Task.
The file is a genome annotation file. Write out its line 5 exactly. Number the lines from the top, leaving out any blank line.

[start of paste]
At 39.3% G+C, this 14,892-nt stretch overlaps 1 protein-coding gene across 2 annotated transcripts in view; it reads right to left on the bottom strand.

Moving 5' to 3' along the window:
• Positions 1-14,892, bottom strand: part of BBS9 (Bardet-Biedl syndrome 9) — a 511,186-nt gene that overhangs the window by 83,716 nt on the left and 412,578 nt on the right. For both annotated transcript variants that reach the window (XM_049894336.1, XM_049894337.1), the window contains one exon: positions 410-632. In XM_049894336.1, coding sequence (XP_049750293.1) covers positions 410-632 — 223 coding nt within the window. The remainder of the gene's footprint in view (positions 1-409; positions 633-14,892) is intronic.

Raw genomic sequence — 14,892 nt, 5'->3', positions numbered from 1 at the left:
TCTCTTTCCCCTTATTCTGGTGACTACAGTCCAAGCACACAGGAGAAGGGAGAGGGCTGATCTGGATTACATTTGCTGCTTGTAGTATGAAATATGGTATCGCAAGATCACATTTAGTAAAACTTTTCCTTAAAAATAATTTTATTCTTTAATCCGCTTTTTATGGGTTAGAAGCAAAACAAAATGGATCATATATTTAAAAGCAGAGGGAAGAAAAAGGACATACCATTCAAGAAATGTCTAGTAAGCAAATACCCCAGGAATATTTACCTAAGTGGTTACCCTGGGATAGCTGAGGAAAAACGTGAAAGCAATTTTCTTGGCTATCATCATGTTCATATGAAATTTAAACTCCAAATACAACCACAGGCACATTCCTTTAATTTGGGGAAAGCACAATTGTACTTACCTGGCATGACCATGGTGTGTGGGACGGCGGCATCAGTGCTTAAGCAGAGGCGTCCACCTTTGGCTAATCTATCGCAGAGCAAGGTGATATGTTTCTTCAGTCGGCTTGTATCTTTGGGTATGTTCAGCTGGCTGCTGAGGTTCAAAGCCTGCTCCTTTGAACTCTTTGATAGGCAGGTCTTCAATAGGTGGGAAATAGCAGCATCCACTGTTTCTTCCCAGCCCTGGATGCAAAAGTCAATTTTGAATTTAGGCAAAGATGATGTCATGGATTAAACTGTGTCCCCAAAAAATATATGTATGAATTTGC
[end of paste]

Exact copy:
TCTCTTTCCCCTTATTCTGGTGACTACAGTCCAAGCACACAGGAGAAGGGAGAGGGCTGATCTGGATTACATTTGCTGCTTGTAGTATGAAATATGGTATCGCAAGATCACATTTAGTAAAACTTTTCCTTAAAAATAATTTTATTCTTTAATCCGCTTTTTATGGGTTAGAAGCAAAACAAAATGGATCATATATTTAAAAGCAGAGGGAAGAAAAAGGACATACCATTCAAGAAATGTCTAGTAAGCAAATACCCCAGGAATATTTACCTAAGTGGTTACCCTGGGATAGCTGAGGAAAAACGTGAAAGCAATTTTCTTGGCTATCATCATGTTCATATGAAATTTAAACTCCAAATACAACCACAGGCACATTCCTTTAATTTGGGGAAAGCACAATTGTACTTACCTGGCATGACCATGGTGTGTGGGACGGCGGCATCAGTGCTTAAGCAGAGGCGTCCACCTTTGGCTAATCTATCGCAGAGCAAGGTGATATGTTTCTTCAGTCGGCTTGTATCTTTGGGTATGTTCAGCTGGCTGCTGAGGTTCAAAGCCTGCTCCTTTGAACTCTTTGATAGGCAGGTCTTCAATAGGTGGGAAATAGCAGCATCCACTGTTTCTTCCCAGCCCTGGATGCAAAAGTCAATTTTGAATTTAGGCAAAGATGATGTCATGGATTAAACTGTGTCCCCAAAAAATATATGTATGAATTTGC